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Fig Pie Recipe

IMG_5678This is a recipe in progress, but one I should share now before the fresh fig season ends. It started with some inexpensive, super ripe Brown Turkey, Black Mission and green figs from the market. It figured in a container of mascarpone cheese, some honey and a pre made whole-wheat crust. It ended with sighs of contentment and second pieces for all after dinner.

There was some talk of reducing the amount of egg in the custard or waiting longer for it to set. But when that warm pie met a scoop of vanilla ice cream we were all entranced.

Alas, we didn’t measure, or time, or even pay much attention to the temperature of the oven. I’m going to try and tinker to get the recipe down pat. But for the time being, here’s what I think my wife and I did:



  • 1 whole wheat crust
  • 2 quarts fresh figs (and variety) halved or quartered
  • 1 container (8 ounces) mascarpone cheese
  • 1/4 cup sugar
  • 1/4 cup honey
  • 2 large eggs
  • 1 teaspoon vanilla


Preheat the oven to 325 degrees. Combine the cheese with the sugar and honey. Beat in the eggs until smooth. Add the vanilla.

Wash and prep the figs and place in the crust. Pour the custard atop and bake for about 45 minutes, until a knife inserted in the center comes out clean. Let cool, but not all the way. Serve with vanilla ice cream.

- by John Kessler for the Food & More blog

13 comments Add your comment


August 28th, 2012
11:41 am

JK are you reliving your HS Home Ec. Class? What does your learning to bake have to do with anything in anyone else’s life?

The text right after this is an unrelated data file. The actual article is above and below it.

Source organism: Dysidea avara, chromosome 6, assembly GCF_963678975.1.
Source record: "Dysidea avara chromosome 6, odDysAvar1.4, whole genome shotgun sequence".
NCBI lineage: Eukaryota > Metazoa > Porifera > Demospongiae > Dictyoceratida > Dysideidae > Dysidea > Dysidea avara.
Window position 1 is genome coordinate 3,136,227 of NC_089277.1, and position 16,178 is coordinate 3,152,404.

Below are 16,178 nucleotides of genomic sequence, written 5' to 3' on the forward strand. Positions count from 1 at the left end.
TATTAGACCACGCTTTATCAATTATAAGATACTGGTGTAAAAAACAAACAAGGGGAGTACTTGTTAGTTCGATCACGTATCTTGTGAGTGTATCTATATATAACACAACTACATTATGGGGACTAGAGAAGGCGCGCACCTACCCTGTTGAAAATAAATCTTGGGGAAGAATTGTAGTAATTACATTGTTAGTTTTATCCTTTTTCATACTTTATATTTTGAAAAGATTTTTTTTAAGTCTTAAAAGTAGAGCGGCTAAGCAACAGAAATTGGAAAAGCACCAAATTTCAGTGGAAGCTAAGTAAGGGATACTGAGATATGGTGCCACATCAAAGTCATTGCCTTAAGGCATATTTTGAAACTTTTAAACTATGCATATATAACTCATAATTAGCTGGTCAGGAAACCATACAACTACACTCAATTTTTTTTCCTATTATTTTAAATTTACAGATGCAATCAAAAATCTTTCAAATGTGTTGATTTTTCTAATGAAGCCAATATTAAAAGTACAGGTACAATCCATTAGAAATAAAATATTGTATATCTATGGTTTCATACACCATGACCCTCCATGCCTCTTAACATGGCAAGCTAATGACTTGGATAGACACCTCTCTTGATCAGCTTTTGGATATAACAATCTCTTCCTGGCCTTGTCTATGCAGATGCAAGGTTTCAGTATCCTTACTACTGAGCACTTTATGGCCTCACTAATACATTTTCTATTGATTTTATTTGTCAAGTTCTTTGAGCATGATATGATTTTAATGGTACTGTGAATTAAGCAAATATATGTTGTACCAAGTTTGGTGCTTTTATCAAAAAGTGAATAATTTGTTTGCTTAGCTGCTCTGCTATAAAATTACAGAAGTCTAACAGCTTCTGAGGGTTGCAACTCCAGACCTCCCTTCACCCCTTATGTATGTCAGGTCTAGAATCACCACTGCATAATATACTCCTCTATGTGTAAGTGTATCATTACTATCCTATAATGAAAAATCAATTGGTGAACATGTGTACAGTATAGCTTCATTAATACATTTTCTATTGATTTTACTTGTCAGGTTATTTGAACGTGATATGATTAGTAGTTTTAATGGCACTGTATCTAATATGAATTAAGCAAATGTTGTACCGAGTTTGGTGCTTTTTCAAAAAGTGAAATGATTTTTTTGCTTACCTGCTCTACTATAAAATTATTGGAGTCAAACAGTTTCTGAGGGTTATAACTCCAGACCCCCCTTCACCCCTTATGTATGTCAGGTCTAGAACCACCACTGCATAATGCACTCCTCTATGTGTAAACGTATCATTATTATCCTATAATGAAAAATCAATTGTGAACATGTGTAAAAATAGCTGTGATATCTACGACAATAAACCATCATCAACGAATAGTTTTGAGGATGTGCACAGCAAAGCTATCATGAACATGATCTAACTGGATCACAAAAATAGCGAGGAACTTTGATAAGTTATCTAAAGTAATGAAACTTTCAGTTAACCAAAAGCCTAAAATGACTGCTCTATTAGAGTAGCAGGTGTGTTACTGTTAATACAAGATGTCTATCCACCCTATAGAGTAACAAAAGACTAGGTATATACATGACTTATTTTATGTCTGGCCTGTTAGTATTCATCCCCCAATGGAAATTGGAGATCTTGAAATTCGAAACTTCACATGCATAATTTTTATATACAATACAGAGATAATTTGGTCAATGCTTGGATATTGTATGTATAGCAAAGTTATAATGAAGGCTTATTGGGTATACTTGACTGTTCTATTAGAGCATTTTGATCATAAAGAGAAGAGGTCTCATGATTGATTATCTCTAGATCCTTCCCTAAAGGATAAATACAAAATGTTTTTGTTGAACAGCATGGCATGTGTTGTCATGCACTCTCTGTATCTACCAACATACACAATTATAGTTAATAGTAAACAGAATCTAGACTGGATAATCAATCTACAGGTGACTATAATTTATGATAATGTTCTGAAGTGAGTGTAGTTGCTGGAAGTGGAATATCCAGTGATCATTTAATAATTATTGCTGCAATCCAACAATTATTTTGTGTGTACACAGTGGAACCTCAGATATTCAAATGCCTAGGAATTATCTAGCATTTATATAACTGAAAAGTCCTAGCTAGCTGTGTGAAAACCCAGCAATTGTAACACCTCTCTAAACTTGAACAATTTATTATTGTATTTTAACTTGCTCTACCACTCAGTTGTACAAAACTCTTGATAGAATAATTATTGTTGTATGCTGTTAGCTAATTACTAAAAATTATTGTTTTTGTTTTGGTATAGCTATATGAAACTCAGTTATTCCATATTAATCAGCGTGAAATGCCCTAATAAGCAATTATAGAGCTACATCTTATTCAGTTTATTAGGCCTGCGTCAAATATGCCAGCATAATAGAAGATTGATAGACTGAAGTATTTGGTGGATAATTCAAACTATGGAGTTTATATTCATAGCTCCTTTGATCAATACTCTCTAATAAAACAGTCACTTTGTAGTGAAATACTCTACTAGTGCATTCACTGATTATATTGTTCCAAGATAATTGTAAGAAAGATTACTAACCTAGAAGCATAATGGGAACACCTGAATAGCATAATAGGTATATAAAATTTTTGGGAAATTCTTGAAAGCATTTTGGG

Do they pay you for this droll?


August 28th, 2012
12:05 pm

Looks great! I can’t wait to try this. LeRoi: Why do you read a “Food and More” blog if you object to the food part? Someone’s a little cranky today.


August 28th, 2012
12:15 pm

LeRoi ees ess-halls.


August 28th, 2012
12:40 pm

Figs and custard, how bad could it be? Yum!


August 28th, 2012
1:28 pm

Our trees usually have an abundance of figs. I have made fig cake and fig bread this month and just tried to replicate the fig squares that are a favorite in my Massachusetts home town. They are made with dried figs, and it seems impossible to get the same consistency with fresh ones. I cut up, mashed, and cooked the figs until they were almost like preserves, and cooked them some more. Added raw white honey from Canada and some bitters. Put them between crusts (homemade) in a square pan. Sprinkled crust with sugar. Baked at 400 degrees. Cut in squares. They were not at all like the fig squares from home but were delicious and the kids who were here at the time loved them.


August 28th, 2012
1:33 pm

With that much marscapone and honey, I don’t care what you put on top.


August 28th, 2012
3:23 pm

Good job. Thanks.


August 28th, 2012
6:13 pm

Lighten up, LeRoi. We can’t FIG-ure out why you’re such a cranky pants. :)


August 28th, 2012
7:47 pm

LeRoi is a charter member of the Cob-Up-The-Keester Club. And since this is the Food and More blog, we just can’t help but feed the troll. ;-)

Totally agree with you, kar.


August 29th, 2012
7:06 am

I eat figs a lot. I would think that pie would be a tad too sweet. I make a great fig jam using fresh figs and orange in the microwave.


August 29th, 2012
9:10 am

I was never able to eat fig newtons without that “laxative effect.”

This pie sounds delicious, but would it cause the same problem?

John Kessler

August 29th, 2012
12:43 pm

Mary: Ummmmmm, not that I know of….
Tom: It wasn’t terribly sweet, and the proportions were eyeballed: a couple of big spoonfuls of sugar and a squeeze of honey. We just did it to taste…would love to hear your jam recipe…


August 30th, 2012
5:26 pm

I wish I could claim the recipe as my own but here is the link.
The only thing I do different is to use a sour orange, which is not always easy to find. It gives a nice balance to the sweetness of the figs.